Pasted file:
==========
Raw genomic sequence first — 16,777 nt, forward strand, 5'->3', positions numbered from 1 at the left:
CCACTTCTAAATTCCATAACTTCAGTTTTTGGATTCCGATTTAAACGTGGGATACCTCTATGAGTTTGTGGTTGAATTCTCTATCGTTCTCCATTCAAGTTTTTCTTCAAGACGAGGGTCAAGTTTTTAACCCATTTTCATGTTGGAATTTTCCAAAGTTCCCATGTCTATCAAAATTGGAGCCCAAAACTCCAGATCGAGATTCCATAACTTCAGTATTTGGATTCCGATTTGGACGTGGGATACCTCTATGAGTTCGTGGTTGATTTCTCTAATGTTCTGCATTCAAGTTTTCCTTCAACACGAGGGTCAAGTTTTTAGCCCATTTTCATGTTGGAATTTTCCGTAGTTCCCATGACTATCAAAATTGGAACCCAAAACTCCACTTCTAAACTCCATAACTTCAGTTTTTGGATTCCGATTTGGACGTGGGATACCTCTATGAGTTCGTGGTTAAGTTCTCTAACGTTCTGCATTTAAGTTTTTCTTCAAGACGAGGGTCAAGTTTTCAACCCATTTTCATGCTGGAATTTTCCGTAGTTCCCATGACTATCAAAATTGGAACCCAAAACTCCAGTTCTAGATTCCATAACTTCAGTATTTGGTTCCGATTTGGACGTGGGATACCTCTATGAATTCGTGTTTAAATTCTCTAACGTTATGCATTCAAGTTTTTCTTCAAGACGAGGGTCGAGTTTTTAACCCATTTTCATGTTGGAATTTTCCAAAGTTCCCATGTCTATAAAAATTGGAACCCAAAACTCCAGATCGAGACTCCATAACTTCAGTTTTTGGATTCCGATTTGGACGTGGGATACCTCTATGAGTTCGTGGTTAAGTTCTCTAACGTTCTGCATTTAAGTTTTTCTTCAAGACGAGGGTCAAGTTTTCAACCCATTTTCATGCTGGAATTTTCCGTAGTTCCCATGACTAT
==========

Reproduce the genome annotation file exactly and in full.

Raw genomic sequence first — 16,777 nt, forward strand, 5'->3', positions numbered from 1 at the left:
CCACTTCTAAATTCCATAACTTCAGTTTTTGGATTCCGATTTAAACGTGGGATACCTCTATGAGTTTGTGGTTGAATTCTCTATCGTTCTCCATTCAAGTTTTTCTTCAAGACGAGGGTCAAGTTTTTAACCCATTTTCATGTTGGAATTTTCCAAAGTTCCCATGTCTATCAAAATTGGAGCCCAAAACTCCAGATCGAGATTCCATAACTTCAGTATTTGGATTCCGATTTGGACGTGGGATACCTCTATGAGTTCGTGGTTGATTTCTCTAATGTTCTGCATTCAAGTTTTCCTTCAACACGAGGGTCAAGTTTTTAGCCCATTTTCATGTTGGAATTTTCCGTAGTTCCCATGACTATCAAAATTGGAACCCAAAACTCCACTTCTAAACTCCATAACTTCAGTTTTTGGATTCCGATTTGGACGTGGGATACCTCTATGAGTTCGTGGTTAAGTTCTCTAACGTTCTGCATTTAAGTTTTTCTTCAAGACGAGGGTCAAGTTTTCAACCCATTTTCATGCTGGAATTTTCCGTAGTTCCCATGACTATCAAAATTGGAACCCAAAACTCCAGTTCTAGATTCCATAACTTCAGTATTTGGTTCCGATTTGGACGTGGGATACCTCTATGAATTCGTGTTTAAATTCTCTAACGTTATGCATTCAAGTTTTTCTTCAAGACGAGGGTCGAGTTTTTAACCCATTTTCATGTTGGAATTTTCCAAAGTTCCCATGTCTATAAAAATTGGAACCCAAAACTCCAGATCGAGACTCCATAACTTCAGTTTTTGGATTCCGATTTGGACGTGGGATACCTCTATGAGTTCGTGGTTAAGTTCTCTAACGTTCTGCATTTAAGTTTTTCTTCAAGACGAGGGTCAAGTTTTCAACCCATTTTCATGCTGGAATTTTCCGTAGTTCCCATGACTAT